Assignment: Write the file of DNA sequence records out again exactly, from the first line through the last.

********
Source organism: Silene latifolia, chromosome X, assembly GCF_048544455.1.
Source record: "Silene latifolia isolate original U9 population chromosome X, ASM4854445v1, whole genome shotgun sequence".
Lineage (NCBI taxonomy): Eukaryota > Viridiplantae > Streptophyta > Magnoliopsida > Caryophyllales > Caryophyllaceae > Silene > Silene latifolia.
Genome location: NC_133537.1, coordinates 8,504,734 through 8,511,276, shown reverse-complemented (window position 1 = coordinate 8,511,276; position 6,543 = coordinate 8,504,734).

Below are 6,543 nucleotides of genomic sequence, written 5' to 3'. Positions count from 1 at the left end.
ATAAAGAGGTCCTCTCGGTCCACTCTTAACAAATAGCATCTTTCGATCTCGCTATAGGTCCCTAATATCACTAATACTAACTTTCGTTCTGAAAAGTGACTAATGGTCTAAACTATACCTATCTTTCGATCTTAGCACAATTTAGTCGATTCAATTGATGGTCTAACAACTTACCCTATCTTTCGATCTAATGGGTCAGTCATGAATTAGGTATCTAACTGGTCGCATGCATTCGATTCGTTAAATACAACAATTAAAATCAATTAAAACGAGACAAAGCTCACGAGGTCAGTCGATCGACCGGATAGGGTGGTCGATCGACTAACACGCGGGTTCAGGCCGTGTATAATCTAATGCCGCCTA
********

Source organism: Silene latifolia, chromosome X, assembly GCF_048544455.1.
Source record: "Silene latifolia isolate original U9 population chromosome X, ASM4854445v1, whole genome shotgun sequence".
Lineage (NCBI taxonomy): Eukaryota > Viridiplantae > Streptophyta > Magnoliopsida > Caryophyllales > Caryophyllaceae > Silene > Silene latifolia.
Genome location: NC_133537.1, coordinates 8,504,734 through 8,511,276, shown reverse-complemented (window position 1 = coordinate 8,511,276; position 6,543 = coordinate 8,504,734).

Below are 6,543 nucleotides of genomic sequence, written 5' to 3'. Positions count from 1 at the left end.
ATAAAGAGGTCCTCTCGGTCCACTCTTAACAAATAGCATCTTTCGATCTCGCTATAGGTCCCTAATATCACTAATACTAACTTTCGTTCTGAAAAGTGACTAATGGTCTAAACTATACCTATCTTTCGATCTTAGCACAATTTAGTCGATTCAATTGATGGTCTAACAACTTACCCTATCTTTCGATCTAATGGGTCAGTCATGAATTAGGTATCTAACTGGTCGCATGCATTCGATTCGTTAAATACAACAATTAAAATCAATTAAAACGAGACAAAGCTCACGAGGTCAGTCGATCGACCGGATAGGGTGGTCGATCGACTAACACGCGGGTTCAGGCCGTGTATAATCTAATGCCGCCTA